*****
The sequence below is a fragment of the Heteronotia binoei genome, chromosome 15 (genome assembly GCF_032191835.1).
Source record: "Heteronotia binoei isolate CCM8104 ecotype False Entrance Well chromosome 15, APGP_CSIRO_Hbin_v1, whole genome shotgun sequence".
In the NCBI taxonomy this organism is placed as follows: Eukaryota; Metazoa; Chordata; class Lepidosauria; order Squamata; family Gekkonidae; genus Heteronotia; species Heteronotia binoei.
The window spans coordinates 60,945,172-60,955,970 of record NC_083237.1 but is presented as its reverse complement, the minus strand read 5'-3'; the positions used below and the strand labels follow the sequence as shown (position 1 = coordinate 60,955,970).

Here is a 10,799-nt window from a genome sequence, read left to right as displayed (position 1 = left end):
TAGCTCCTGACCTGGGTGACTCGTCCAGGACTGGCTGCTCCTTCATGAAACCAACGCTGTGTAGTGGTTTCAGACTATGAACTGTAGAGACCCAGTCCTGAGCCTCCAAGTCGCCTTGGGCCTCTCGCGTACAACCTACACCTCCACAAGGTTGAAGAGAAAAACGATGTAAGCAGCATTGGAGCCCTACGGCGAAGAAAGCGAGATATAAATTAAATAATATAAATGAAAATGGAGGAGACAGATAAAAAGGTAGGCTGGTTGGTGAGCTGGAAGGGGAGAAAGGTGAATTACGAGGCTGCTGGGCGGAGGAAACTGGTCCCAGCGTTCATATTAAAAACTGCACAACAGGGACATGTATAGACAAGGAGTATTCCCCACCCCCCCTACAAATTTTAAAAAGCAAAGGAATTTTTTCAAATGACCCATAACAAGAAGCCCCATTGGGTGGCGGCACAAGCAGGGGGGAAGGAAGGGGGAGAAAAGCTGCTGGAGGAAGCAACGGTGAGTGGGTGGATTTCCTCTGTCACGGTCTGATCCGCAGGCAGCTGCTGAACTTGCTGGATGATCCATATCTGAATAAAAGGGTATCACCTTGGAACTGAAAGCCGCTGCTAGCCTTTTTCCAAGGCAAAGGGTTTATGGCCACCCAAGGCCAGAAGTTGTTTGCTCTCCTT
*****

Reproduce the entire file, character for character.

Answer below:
The sequence below is a fragment of the Heteronotia binoei genome, chromosome 15 (genome assembly GCF_032191835.1).
Source record: "Heteronotia binoei isolate CCM8104 ecotype False Entrance Well chromosome 15, APGP_CSIRO_Hbin_v1, whole genome shotgun sequence".
In the NCBI taxonomy this organism is placed as follows: Eukaryota; Metazoa; Chordata; class Lepidosauria; order Squamata; family Gekkonidae; genus Heteronotia; species Heteronotia binoei.
The window spans coordinates 60,945,172-60,955,970 of record NC_083237.1 but is presented as its reverse complement, the minus strand read 5'-3'; the positions used below and the strand labels follow the sequence as shown (position 1 = coordinate 60,955,970).

Here is a 10,799-nt window from a genome sequence, read left to right as displayed (position 1 = left end):
TAGCTCCTGACCTGGGTGACTCGTCCAGGACTGGCTGCTCCTTCATGAAACCAACGCTGTGTAGTGGTTTCAGACTATGAACTGTAGAGACCCAGTCCTGAGCCTCCAAGTCGCCTTGGGCCTCTCGCGTACAACCTACACCTCCACAAGGTTGAAGAGAAAAACGATGTAAGCAGCATTGGAGCCCTACGGCGAAGAAAGCGAGATATAAATTAAATAATATAAATGAAAATGGAGGAGACAGATAAAAAGGTAGGCTGGTTGGTGAGCTGGAAGGGGAGAAAGGTGAATTACGAGGCTGCTGGGCGGAGGAAACTGGTCCCAGCGTTCATATTAAAAACTGCACAACAGGGACATGTATAGACAAGGAGTATTCCCCACCCCCCCTACAAATTTTAAAAAGCAAAGGAATTTTTTCAAATGACCCATAACAAGAAGCCCCATTGGGTGGCGGCACAAGCAGGGGGGAAGGAAGGGGGAGAAAAGCTGCTGGAGGAAGCAACGGTGAGTGGGTGGATTTCCTCTGTCACGGTCTGATCCGCAGGCAGCTGCTGAACTTGCTGGATGATCCATATCTGAATAAAAGGGTATCACCTTGGAACTGAAAGCCGCTGCTAGCCTTTTTCCAAGGCAAAGGGTTTATGGCCACCCAAGGCCAGAAGTTGTTTGCTCTCCTT